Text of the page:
|Hatshepsut c.1507–1458 BC|
I had gone to great lengths to make it to this NADFAS as I am on a mission to not miss any and despite the disappointing start to the year I was not going to let that influence me. So I changed rotas in the shop, re-booked deliveries, and left with plenty of time. Nadfas is wonderful but it’s a daytime gig and that’s difficult if you work or have small children and that’s reflected in the average age of the audience. However, if you are able to be flexible or to find a babysitter I would highly recommend visiting your local group. Anyway I parked in plenty of time, with plenty of change for the car park and headed towards the door feeling all righteous and smug. Then my phone rang, the shop was closed, my staff were sick and where did I want these beds! Ugh, 5 seconds more and I’d have switched off my phone. Ten minutes later I slid everything back into place and dashed in late again reminding myself to not be so cocky in future.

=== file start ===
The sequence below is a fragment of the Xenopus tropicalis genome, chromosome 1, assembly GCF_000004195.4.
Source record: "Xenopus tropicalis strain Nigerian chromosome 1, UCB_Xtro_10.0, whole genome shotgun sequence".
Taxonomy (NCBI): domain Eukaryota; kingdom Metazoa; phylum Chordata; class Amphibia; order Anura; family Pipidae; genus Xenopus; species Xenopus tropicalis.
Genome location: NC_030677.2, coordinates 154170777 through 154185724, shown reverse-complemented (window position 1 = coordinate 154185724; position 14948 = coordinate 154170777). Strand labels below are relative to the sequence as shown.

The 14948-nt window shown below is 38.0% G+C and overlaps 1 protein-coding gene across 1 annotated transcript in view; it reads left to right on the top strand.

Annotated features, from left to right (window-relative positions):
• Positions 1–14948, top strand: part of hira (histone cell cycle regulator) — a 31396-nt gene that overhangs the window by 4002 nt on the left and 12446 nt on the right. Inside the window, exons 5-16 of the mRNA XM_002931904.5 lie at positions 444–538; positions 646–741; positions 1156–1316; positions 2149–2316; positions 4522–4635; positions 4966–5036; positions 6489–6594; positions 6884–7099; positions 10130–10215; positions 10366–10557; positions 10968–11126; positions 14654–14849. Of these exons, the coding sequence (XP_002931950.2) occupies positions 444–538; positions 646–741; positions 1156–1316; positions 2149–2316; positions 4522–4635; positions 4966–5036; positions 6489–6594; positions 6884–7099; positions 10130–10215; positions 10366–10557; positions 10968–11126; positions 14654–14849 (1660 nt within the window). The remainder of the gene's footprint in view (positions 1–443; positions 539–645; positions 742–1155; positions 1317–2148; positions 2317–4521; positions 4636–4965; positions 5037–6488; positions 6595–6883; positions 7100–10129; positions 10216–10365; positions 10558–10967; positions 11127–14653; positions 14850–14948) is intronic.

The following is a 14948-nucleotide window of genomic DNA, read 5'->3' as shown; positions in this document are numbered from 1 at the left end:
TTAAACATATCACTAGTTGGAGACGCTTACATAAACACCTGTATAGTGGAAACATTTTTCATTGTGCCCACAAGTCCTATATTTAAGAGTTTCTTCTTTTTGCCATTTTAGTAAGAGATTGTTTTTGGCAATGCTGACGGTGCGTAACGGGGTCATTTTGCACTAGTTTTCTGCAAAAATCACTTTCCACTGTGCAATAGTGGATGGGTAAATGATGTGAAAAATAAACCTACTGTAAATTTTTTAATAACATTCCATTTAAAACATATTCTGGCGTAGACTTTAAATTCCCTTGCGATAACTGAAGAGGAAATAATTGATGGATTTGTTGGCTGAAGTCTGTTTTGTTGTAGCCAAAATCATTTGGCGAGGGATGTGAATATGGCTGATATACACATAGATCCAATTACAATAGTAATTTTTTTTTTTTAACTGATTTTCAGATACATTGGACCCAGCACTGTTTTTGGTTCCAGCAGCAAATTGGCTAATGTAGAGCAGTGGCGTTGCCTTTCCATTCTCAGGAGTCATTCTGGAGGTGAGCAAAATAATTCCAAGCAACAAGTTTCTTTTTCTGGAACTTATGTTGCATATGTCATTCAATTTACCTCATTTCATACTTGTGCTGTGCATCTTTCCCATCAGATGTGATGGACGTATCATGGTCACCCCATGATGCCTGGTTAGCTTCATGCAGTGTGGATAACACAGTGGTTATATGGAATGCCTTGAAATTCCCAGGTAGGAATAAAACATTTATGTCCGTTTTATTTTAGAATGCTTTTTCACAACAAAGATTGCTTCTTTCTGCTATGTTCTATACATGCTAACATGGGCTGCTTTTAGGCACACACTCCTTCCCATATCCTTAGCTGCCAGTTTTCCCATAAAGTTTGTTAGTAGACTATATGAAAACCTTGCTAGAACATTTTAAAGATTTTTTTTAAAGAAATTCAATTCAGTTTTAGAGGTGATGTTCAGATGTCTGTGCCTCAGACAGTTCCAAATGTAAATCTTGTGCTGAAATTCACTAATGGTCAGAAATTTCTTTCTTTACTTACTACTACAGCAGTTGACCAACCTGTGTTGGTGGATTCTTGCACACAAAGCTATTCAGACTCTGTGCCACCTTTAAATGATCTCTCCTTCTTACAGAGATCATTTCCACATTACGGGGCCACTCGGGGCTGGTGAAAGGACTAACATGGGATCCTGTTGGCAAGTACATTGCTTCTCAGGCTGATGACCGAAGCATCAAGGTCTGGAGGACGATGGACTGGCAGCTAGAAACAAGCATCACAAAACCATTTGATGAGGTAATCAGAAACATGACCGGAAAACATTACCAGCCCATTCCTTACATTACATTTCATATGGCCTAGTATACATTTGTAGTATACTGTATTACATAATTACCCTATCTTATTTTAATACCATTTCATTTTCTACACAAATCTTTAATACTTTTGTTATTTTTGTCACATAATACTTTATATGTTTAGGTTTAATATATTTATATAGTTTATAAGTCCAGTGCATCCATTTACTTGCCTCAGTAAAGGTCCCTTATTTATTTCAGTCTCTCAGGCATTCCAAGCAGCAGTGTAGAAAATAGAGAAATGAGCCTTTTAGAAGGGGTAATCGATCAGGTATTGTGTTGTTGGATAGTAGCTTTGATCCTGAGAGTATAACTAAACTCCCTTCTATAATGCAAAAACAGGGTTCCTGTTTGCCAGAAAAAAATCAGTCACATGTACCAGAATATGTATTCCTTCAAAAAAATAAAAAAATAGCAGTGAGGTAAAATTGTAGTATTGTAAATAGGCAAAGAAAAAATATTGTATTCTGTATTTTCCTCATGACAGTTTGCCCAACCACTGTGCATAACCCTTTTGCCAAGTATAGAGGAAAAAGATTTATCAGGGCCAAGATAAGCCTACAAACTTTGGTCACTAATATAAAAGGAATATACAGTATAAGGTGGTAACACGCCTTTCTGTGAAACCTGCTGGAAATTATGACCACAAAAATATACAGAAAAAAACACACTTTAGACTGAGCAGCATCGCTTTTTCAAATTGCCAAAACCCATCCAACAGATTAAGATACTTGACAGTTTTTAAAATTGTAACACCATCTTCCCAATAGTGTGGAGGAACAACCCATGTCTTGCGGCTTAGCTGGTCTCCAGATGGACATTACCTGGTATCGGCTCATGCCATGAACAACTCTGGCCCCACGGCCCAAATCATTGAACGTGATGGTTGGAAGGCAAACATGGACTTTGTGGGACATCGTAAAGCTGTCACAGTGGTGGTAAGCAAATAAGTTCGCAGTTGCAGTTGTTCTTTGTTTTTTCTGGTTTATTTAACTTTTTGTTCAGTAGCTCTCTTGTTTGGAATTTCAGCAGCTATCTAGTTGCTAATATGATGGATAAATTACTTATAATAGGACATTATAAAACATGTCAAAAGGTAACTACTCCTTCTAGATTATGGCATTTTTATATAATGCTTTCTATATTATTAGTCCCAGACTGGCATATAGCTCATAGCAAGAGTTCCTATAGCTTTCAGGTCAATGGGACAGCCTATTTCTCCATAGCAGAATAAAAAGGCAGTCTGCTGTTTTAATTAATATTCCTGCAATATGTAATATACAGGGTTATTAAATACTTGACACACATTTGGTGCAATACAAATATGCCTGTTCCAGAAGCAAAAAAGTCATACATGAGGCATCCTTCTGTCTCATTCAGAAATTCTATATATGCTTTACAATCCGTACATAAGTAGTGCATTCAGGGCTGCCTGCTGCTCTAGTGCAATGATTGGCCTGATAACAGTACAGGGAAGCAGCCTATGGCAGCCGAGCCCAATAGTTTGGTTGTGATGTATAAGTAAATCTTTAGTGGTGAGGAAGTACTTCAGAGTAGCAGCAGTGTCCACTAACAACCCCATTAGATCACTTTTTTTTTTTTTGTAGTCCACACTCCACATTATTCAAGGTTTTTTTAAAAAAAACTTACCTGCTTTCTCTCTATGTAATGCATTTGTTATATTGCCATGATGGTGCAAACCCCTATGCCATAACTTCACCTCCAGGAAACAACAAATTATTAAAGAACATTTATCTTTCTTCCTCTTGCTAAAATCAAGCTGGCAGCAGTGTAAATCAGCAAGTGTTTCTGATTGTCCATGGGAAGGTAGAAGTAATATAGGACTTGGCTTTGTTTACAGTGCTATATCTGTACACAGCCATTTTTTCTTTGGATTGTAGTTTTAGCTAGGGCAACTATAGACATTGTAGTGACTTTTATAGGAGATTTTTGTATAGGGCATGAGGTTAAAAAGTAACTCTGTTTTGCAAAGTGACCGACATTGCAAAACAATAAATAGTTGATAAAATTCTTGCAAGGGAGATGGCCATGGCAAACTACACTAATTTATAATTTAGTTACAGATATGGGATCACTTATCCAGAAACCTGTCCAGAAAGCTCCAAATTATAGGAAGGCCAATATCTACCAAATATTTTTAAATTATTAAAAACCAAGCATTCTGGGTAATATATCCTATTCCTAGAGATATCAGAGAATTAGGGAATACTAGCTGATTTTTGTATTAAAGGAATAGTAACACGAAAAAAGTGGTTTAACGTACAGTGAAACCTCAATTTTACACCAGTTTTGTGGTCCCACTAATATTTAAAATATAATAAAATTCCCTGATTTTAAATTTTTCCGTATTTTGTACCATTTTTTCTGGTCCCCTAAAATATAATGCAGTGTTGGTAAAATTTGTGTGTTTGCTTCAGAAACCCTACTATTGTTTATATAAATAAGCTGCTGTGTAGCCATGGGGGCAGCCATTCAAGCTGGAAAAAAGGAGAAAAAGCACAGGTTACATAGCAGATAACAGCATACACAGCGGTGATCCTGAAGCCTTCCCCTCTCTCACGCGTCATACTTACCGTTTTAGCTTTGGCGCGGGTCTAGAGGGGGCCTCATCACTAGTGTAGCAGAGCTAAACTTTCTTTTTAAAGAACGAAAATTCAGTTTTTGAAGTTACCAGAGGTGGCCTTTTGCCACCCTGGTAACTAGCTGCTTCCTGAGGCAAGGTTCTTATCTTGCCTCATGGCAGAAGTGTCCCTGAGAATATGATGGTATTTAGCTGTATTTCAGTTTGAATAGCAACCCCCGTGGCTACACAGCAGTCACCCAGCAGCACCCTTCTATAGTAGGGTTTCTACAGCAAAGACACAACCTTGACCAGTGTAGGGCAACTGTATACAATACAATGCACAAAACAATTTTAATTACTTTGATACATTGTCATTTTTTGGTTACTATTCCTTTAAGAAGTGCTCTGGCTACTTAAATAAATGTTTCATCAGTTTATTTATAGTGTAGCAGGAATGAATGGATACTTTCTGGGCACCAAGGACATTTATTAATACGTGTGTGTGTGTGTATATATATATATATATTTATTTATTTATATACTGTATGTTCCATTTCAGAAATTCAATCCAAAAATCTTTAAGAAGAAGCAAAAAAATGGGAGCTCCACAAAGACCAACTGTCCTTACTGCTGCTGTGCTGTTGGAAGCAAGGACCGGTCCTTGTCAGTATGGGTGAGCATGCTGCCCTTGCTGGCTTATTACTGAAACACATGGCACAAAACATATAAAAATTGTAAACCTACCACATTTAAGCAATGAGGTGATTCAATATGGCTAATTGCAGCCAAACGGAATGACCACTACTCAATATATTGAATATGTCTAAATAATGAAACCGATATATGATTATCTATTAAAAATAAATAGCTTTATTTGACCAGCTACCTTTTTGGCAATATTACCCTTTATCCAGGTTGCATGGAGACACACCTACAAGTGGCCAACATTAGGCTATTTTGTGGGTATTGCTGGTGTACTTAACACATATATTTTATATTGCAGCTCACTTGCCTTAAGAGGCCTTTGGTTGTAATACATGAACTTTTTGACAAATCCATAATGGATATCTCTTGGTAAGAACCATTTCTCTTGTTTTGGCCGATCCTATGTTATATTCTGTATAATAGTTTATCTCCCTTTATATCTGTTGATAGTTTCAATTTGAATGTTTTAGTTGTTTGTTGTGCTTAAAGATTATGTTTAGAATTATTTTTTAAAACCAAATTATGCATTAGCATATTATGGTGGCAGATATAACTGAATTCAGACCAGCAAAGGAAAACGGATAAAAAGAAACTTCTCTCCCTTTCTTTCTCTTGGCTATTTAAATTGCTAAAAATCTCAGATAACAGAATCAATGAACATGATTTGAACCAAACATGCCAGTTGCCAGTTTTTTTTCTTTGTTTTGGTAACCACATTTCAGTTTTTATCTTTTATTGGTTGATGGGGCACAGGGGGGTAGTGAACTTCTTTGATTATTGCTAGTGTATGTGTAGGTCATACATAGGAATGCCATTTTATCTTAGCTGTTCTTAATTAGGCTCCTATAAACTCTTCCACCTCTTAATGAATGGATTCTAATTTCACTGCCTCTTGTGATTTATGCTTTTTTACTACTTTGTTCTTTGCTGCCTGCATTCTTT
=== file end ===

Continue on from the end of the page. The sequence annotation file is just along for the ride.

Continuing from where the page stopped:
Today’s talk was about Hatshepsut by Lucia Gahlin, Egyptologist from the Petrie Museum. It was enjoyable to hear her name properly pronounced as I have always referred to her as Happy Batshit, which I’m aware is lazy and disrespectful of me. In order to set the scene the lecturer needed to stress how unusual it was to have a female ruler in Egypt and after many slides of bulls, athletes and mighty erections she rammed the point home. Egypt was a masculine culture ruled by men. Once that point was emphatically made and underlined twice we went on to discover how she had become pharaoh. This then descended into the most complicated family tree made worse by the fact that Pharaohs can have multiple wives and that sisters can marry brothers. Eventually we got to the point where Pharaoh Thutmose II had died leaving his young son, Thutmose III, from his second wife as Pharaoh, and Hatshepsut, his first wife, as regent Pharaoh. This had happened previously so there was precedence but in both cases the regent had been the upcoming Pharaoh’s actual mother and she stepped away from the role when the boy reached majority, and as he was Pharaoh that was pretty much whenever he wanted it to be.